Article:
Finally, while crystallisation aims to achieve the required API version with a suitable particle size distribution for manufacture, this may not always be the case. In these situations, bulk particle manipulation like milling and micronisation may be required to break down particles in order to improve drug product manufacture or dissolution.

Bulk particle manipulation can be used to modify properties like particle shape, size, size distribution, density and powder flow. All of these properties have important implications for drug product manufacture, and ultimately, efficacy.

Now that we have a strong overview of what goes into solid state chemistry, let’s discuss some of our capabilities here at Sterling. As you can see here, we have capabilities spanning all of the key areas of solid form I’ve just discussed. Our understanding of each of these components and how they connect enables us to pragmatically approach every project based on their unique requirements.

We can offer solid form support at every stage of the project. Our Material Science Centre, located at our Dudley, UK headquarters, houses a wide variety of specialised solid state equipment, enabling us to perform robust investigations and help customers achieve their ideal target solid form.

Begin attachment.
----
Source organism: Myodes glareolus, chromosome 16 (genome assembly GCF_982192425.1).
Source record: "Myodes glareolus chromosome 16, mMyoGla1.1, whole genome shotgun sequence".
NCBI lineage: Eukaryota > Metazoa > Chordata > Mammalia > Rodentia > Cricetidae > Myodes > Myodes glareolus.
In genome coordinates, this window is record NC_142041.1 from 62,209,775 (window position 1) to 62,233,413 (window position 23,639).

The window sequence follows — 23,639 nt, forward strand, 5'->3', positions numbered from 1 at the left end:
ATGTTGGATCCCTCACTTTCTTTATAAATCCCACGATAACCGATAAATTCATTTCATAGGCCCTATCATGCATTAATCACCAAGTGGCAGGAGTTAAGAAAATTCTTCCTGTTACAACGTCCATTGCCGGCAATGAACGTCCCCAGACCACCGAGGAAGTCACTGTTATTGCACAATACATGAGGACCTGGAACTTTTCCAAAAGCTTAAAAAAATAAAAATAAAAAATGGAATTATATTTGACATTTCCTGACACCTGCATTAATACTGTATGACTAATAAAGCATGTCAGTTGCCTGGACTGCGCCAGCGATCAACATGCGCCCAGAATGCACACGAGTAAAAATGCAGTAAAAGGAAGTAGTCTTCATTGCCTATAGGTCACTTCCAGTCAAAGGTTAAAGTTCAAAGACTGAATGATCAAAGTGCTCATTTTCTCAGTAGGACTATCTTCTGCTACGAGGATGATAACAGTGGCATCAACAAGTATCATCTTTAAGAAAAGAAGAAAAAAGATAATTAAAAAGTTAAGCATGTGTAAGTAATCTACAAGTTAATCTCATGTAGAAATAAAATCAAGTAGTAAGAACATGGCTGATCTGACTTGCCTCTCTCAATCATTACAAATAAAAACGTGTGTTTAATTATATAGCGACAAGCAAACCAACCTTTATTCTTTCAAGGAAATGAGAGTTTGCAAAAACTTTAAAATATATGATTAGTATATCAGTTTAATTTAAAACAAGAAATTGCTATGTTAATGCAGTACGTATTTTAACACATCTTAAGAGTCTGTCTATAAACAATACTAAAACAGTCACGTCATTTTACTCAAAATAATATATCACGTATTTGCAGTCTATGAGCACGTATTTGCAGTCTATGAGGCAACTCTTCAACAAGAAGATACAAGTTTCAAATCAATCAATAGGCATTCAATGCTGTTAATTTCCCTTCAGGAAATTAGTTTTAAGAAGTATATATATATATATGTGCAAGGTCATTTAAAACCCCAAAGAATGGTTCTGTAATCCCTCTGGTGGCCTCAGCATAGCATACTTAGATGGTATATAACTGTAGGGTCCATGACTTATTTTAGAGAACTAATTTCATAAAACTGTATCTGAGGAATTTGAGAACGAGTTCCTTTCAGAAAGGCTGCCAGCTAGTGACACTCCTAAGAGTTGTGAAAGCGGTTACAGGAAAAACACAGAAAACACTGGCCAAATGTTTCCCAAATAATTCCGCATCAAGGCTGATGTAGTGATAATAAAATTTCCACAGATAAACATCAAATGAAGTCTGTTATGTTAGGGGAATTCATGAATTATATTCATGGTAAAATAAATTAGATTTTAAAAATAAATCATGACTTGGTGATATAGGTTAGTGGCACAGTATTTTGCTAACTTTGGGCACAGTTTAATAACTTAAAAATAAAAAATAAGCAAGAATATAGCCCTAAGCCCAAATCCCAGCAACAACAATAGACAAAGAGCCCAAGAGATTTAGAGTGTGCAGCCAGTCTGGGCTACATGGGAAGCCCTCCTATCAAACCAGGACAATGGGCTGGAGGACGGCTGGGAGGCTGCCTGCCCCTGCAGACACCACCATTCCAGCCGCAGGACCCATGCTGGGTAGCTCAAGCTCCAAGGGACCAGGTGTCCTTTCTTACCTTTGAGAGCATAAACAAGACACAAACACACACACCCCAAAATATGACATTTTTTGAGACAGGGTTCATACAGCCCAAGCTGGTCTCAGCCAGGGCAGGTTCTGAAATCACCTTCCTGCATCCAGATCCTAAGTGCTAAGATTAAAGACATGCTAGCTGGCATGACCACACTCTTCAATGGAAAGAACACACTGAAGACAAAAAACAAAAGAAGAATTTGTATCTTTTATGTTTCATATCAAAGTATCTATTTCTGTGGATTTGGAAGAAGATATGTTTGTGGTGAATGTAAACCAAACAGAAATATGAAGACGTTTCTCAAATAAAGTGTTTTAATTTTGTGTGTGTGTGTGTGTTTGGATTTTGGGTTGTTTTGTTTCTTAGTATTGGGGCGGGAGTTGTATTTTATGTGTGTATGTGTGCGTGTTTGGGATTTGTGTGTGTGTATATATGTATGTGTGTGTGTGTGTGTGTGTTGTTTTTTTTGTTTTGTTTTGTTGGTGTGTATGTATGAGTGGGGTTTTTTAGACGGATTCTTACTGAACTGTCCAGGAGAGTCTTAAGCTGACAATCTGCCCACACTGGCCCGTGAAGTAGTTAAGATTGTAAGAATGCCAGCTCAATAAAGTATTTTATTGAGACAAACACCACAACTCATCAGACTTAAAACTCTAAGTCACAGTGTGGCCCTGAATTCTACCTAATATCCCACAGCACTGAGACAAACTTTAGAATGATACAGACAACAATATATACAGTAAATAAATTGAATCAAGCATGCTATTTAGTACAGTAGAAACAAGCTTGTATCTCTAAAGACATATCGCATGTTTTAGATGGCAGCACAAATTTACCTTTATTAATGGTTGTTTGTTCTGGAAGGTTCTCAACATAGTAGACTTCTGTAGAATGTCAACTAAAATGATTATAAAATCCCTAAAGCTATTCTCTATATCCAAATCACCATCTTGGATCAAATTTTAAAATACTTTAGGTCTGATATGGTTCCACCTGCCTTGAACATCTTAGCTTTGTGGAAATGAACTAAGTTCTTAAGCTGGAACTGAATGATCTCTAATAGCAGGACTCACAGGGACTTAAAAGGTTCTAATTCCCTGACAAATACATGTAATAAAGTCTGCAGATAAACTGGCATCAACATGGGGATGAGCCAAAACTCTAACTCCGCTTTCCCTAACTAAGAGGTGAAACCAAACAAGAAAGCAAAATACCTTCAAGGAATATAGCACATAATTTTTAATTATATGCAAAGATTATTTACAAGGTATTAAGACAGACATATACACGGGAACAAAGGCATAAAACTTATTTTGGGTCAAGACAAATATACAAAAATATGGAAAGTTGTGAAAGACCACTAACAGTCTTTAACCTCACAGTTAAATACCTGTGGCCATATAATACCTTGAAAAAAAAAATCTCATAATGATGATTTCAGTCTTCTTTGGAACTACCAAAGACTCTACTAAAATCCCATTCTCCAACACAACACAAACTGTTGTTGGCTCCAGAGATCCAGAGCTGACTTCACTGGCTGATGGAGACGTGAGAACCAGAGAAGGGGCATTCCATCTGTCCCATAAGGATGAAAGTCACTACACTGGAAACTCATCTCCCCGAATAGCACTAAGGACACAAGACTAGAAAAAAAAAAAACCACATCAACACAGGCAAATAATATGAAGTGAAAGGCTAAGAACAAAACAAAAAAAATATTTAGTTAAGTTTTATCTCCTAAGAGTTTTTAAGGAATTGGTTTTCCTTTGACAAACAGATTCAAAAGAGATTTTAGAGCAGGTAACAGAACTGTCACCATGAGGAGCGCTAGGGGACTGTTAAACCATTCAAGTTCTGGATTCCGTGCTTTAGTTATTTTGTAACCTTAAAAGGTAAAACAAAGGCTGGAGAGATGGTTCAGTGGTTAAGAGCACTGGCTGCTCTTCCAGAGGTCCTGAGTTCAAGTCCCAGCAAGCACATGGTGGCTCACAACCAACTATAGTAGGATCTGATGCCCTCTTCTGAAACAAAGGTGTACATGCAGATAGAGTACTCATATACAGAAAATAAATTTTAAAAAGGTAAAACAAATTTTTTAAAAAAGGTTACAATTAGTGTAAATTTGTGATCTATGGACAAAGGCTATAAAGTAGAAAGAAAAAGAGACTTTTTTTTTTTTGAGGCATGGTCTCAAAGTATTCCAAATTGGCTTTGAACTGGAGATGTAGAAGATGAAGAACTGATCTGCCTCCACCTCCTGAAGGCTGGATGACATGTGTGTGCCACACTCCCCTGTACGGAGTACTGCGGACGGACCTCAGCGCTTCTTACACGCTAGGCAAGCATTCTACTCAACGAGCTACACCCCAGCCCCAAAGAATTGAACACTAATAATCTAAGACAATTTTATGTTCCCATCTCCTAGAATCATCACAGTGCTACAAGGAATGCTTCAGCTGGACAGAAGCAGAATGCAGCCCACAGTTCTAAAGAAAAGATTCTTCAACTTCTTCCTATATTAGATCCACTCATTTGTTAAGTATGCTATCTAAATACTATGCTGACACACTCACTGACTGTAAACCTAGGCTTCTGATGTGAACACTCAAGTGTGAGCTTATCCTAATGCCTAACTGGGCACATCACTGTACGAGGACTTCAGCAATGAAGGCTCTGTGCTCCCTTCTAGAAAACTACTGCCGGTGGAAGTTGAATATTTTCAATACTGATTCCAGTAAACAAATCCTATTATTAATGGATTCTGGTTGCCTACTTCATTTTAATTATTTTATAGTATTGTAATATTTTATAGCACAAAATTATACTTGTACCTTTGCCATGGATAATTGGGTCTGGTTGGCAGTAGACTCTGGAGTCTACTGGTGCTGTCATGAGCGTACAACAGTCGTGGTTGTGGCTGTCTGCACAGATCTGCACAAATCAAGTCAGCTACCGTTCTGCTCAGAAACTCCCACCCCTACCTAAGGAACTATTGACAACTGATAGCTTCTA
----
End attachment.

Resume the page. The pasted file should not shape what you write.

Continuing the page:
For bulk particle manipulation, we can achieve a particle size down to 30 microns through milling or 2 microns through micronisation, using a variety of different types of milling. This equipment is housed in ISO Class 8 cleanrooms with containment up to OEB 4, where customers can view project operations live via CCTV.

We do not do high-throughput solid state work at Sterling. Instead, we take the time to understand our customers’ unique requirements and tailor our approach based on their project. Collaboration and partnership are integral across Sterling, and this holds true for our solid state team. It is also important to note that we can offer solid state services both as an integrated offering within a larger project, or as a standalone service.

Thank you for listening, and be sure to take a look below for other useful content.